It is no mystery why the two major parties resist change: pure, unadulterated self-interest. FFP preserves the two-party structure of British politics. It ensures turn and turn-about in power for two parties, neither of which can win a majority vote. It gives party leaders power over MPs who are at risk of losing their seats if they fail to toe the party line. It gives MPs monopoly tenure for life in safe seats as long as they follow the party line. It lets MPs ignore constituents with problems for which they have no sympathy, as they know that no other MP will take up a case for one of their constituents. FPP spawns 'sleaze' - i.e., corruption; 'control freakery' - i.e., Stalinism; and arrogance and makes a mockery of democracy, but so would many of the alternatives mooted by the major parties. Hence the need is for STV, the only system which allows voters to follow their concerns, within, and across, party lines.
Incredibly the media let Tony Blair get away with it. During the fuel crisis and the debate it sparked on the power of government and democracy, no one in the media questioned the mandate of his government against whom 57% voted. They remember the seats and forget the votes! They cannot see the emperor has no clothes!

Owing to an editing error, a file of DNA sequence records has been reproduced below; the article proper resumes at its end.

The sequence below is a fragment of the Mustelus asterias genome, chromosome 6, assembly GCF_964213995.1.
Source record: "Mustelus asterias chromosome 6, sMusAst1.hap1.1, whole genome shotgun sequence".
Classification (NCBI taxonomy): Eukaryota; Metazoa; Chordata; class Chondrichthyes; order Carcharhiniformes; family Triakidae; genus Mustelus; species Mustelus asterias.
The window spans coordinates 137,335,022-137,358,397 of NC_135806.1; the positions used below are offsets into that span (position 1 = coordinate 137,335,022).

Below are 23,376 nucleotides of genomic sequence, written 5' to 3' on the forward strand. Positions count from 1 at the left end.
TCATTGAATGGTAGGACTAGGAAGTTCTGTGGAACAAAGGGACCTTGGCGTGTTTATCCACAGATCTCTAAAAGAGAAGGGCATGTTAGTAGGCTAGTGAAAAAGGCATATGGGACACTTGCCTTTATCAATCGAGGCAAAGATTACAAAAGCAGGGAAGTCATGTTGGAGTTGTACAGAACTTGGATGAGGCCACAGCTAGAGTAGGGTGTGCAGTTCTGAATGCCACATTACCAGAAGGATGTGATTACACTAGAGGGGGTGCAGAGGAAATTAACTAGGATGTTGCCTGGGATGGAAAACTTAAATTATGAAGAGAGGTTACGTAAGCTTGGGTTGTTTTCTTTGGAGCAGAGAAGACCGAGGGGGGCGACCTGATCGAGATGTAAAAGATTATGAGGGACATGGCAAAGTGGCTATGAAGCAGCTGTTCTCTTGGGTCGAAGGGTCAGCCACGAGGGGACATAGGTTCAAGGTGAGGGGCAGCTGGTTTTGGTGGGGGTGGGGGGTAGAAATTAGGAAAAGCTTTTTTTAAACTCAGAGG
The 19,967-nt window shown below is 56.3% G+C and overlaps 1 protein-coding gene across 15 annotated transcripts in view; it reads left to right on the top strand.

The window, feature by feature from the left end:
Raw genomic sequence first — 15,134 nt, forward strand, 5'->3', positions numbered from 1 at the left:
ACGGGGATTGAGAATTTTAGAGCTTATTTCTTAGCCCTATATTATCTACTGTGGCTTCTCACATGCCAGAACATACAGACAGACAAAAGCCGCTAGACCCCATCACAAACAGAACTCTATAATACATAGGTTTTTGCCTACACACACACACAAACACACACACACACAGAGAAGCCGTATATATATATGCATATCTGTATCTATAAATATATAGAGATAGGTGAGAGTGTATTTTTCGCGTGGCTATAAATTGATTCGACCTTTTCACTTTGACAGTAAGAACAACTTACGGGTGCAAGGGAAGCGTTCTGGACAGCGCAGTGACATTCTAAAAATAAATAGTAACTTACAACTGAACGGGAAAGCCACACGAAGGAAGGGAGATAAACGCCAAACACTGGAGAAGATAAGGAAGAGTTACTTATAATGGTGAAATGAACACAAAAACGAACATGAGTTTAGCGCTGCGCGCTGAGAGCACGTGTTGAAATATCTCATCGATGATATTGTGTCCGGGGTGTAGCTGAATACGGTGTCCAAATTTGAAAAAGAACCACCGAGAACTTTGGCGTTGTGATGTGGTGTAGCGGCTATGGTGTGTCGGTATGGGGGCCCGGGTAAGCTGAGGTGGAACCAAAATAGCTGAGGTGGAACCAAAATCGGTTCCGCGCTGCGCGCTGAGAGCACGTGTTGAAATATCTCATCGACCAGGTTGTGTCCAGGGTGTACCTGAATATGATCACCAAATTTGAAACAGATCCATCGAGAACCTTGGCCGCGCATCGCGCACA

You bastardsStalinist losers, are you mental? I think so. So the Socialist Party in England and Wales has lost 95% of its membership (Weekly Worker November 2). Considering the SPEW was the biggest group at the Socialist Alliance conference in Coventry, you should quite frankly shut up. Considering you have two or three members who hand out a free paper, this is funny.
There are dozens of Committee for a Workers International sections that are larger than your puny little Stalinist, show-trialing, scab rump, let alone the British section, which has 50 full-timers and six councillors. Face reality: you are a Stalinist rump - shameless, without integrity - and you have to cover your past errors which are far too long to list.
Hitler came to power because of you bastards and you probably would have denounced us for fighting him.
There are a number of errors in the article 'Heart of darkness' (Weekly Worker September 21). Perhaps the most misleading is "Latifari" (paragraphs 6 and 7). This should read velayate faghih, which denotes the key article in the constitution of the Islamic Republic of Iran. This article gives god-like powers to the religious ruler - the post currently occupied by Ali Khamenei - over the entire society, civil and political.
My article referred to the term 'Brit left' (Weekly Worker November 2). I wrote, "The 'Brit left' is a nationalist term which expresses their hostility to the working class in Britain." The word "their" was a reference to the nationalists. This was unintentionally ambiguous, and the editor changed it to "the CT's hostility" I did not say "CT" and it was not my intention to say this. I apologise for any unintended embarrassment caused to the Communist Tendency. I also accept that it was a genuine error by the editor trying to clarify my meaning and not intended to distort what I had written.